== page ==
Burger retained two medical experts, who have opined about the injuries he sustained in the accident. ( See generally Doc. # 45 at Ex. 3 ("Cash Dep.") and Ex. 4 ("Selznick Dep.").) Dr. Andrew Cash, one of Plaintiff's treating physicians, recommends that Burger undergo reconstructive fusion surgery at L3-4 to correct a disc desiccation in his lumbar spine. (Doc. # 47-1.) Dr. Cash testified at his deposition that Burger is holding off on surgery for as long as he can tolerate his pain. (Cash Dep. (Doc. # 45, Ex. 3) at 13:4-7, 55:19-24.) Based on prior experience, Dr. Cash anticipates Burger will undergo surgery within three years due to worsening pain. ( Id. at 58:1-9.) Dr. Cash states that Burger will be unable to perform his current job for a period of six months after a successful surgery. (Doc. # 47-1.) Neither Dr. Cash nor any other treating physician has placed Burger on a formal work restriction. (Cash Dep. at 16:12-25; Burger Dep. at 68:23-69:9, 150:4-151:12.)
Dr. Hugh Selznick, a non-treating orthopedic expert retained by Burger, agrees there is an objective orthopedic basis for Burger to undergo lumbar surgery. (Selznick Dep. (Doc. # 45, Ex. 4) at 49:10-13.) Dr. Selznick testified at deposition that Burger suffered a left shoulder separation. ( Id. at 31:11-15.) Dr. Selznick believes Burger will suffer post-traumatic arthritis in his injured shoulder. ( Id. at 32:10-23, 33:7-16.) According to Dr. Selznick, Burger may have to undergo minor surgery on his shoulder to remedy this problem. ( Id. at 35:1-8.) Dr. Selznick is aware that Burger is currently holding off on lumbar surgery until he can no longer tolerate his pain, and states that this is typical for spine fusion candidates. ( Id. at 49:17-50:3.) In contrast, Defendants' medical expert, Dr. Derek Duke, does not believe Burger requires surgery to treat the injuries he sustained in the accident. (IME of Dr. Duke (Doc. # 44-6) at 7.)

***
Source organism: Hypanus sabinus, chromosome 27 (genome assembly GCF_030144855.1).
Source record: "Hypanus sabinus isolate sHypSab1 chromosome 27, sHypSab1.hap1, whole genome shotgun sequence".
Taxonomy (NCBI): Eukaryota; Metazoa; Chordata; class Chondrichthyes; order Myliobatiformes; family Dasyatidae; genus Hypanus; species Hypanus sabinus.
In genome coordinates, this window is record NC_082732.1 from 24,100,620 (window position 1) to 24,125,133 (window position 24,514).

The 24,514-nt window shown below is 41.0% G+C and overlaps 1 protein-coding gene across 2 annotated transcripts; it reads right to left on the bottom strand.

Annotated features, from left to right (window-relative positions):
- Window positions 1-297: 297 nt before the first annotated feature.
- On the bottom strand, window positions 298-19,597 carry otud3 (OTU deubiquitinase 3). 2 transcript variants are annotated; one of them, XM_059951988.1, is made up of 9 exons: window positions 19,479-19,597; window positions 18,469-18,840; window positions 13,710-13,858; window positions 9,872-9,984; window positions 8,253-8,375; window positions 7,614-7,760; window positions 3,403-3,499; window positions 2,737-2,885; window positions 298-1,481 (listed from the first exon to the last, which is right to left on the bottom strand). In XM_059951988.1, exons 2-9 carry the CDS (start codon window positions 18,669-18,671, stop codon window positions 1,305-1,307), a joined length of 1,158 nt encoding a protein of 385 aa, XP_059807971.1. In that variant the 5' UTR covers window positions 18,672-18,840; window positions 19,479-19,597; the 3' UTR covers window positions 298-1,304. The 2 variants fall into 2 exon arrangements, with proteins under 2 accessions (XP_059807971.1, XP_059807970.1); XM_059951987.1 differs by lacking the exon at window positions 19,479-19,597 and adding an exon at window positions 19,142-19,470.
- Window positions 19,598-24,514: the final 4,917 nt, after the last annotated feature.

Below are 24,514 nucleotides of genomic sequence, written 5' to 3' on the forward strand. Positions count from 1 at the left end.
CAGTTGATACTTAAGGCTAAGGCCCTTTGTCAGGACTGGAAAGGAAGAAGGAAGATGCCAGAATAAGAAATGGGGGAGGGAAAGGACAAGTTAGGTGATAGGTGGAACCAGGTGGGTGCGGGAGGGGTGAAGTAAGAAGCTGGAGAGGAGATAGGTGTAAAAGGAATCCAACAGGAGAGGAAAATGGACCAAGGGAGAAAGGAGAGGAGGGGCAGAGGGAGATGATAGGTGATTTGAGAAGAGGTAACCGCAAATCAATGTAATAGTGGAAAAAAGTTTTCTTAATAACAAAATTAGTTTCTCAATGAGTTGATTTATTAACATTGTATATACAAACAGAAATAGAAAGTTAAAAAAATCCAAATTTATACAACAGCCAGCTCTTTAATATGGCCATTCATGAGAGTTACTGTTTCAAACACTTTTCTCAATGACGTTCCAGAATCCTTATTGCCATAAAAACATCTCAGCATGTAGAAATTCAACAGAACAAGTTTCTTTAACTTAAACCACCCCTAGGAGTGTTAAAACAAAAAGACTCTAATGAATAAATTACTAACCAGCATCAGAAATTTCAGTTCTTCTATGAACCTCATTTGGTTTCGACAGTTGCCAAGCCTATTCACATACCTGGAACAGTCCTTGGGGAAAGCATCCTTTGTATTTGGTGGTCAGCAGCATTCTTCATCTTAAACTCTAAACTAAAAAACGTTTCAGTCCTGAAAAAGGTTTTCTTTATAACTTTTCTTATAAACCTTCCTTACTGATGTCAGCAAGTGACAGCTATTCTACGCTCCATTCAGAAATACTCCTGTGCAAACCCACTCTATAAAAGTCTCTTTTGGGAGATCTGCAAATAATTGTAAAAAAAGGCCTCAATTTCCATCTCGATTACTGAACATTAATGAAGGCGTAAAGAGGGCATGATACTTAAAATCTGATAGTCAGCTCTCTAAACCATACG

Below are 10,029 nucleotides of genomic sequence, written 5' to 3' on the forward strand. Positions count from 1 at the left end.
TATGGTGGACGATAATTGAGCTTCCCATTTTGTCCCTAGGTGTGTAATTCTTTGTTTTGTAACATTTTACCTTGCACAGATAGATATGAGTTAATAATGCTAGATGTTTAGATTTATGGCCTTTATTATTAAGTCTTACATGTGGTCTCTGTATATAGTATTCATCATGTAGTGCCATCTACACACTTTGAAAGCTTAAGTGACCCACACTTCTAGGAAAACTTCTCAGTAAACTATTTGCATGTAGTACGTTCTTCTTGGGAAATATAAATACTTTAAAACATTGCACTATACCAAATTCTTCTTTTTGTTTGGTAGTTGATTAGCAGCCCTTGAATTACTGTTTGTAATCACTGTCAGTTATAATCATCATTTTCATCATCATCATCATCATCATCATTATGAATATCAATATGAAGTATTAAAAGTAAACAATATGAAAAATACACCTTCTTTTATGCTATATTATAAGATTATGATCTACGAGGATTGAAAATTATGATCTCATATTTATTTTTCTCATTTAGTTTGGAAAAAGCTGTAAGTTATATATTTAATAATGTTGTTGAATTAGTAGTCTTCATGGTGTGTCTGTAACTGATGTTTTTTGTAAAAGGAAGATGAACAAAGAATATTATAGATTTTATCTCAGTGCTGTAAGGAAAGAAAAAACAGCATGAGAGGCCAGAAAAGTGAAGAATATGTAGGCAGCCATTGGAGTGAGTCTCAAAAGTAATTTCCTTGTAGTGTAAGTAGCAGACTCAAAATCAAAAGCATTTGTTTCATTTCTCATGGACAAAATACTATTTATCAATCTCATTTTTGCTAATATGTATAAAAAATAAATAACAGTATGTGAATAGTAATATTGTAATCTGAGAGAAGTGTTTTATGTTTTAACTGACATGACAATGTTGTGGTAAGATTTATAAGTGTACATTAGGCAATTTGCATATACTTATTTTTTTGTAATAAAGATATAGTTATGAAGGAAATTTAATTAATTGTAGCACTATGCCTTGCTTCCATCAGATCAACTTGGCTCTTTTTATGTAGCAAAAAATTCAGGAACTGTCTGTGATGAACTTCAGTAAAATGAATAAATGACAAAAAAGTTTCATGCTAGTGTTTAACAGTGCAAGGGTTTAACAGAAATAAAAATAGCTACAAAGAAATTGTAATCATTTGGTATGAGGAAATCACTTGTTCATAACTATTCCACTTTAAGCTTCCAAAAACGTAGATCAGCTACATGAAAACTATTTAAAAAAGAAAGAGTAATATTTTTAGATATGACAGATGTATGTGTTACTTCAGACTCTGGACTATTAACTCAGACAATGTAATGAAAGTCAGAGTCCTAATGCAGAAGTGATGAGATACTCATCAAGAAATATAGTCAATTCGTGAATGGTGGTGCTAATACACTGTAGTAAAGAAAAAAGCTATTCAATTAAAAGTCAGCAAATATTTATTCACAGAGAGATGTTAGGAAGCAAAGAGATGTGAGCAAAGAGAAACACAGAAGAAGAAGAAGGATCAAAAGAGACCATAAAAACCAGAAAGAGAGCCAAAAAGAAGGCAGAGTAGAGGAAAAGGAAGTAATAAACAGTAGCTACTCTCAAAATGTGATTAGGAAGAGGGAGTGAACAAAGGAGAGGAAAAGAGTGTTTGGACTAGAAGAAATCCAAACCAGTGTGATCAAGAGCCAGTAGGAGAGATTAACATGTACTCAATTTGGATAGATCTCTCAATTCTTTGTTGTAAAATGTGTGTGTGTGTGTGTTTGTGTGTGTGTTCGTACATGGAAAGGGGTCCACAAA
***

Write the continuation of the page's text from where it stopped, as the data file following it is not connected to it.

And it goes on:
Burger also retained two experts regarding possible future lost earnings. ( See generally Doc. # 45 at Ex. 6 ("Kostelac Dep."); Doc. # 45 at Ex. 7 ("Carroll Dep.").) Jeni Kostelac, a vocational rehabilitation expert, prepared a rehabilitation plan for Burger based upon Dr. Cash's surgical recommendation. (Kostelac Dep. at 42:3-20.) The plan assumes Burger will have to change careers at some point in the future, whether or not he has surgery. ( Id. at 48:21-49:22.) Kostelac has not reviewed any medical evidence that would suggest that Burger would have to change careers if he did not have surgery. ( Id. at 49:23-50:5.)
According to Kostelac, if Burger undergoes successful lumbar surgery and is able to return to his job, Burger would incur six months' lost wages and six months' loss of work life expectancy. ( Id. at 79:1-5, 80:5-19.) Kostelac believes Burger will have no wage loss if he continues to be functional at work and is not placed under any restrictions by his doctors. ( Id. at 79:25-80:4.) Kostelac further believes that if Burger changes careers while under no restrictions from his doctors, she would not classify that as a wage loss. ( Id. at 60:18-25.)
Burger's economic expert, Dr. Thomas Carroll, estimated Burger's future earning capacity under four possible scenarios: (1) Burger is not disabled and will be able to function at his current level indefinitely; (2) Burger will be unable to function and will require surgery, which will allow him to resume his career after a brief recuperation; (3) the surgery is not successful and Burger must return to school, after which he will be able to function as an able-bodied worker in a less stressful occupation; or (4) Burger's surgery is not successful and he will remain permanently and partially disabled. (Doc. # 44-5.) Under the first scenario, Burger ...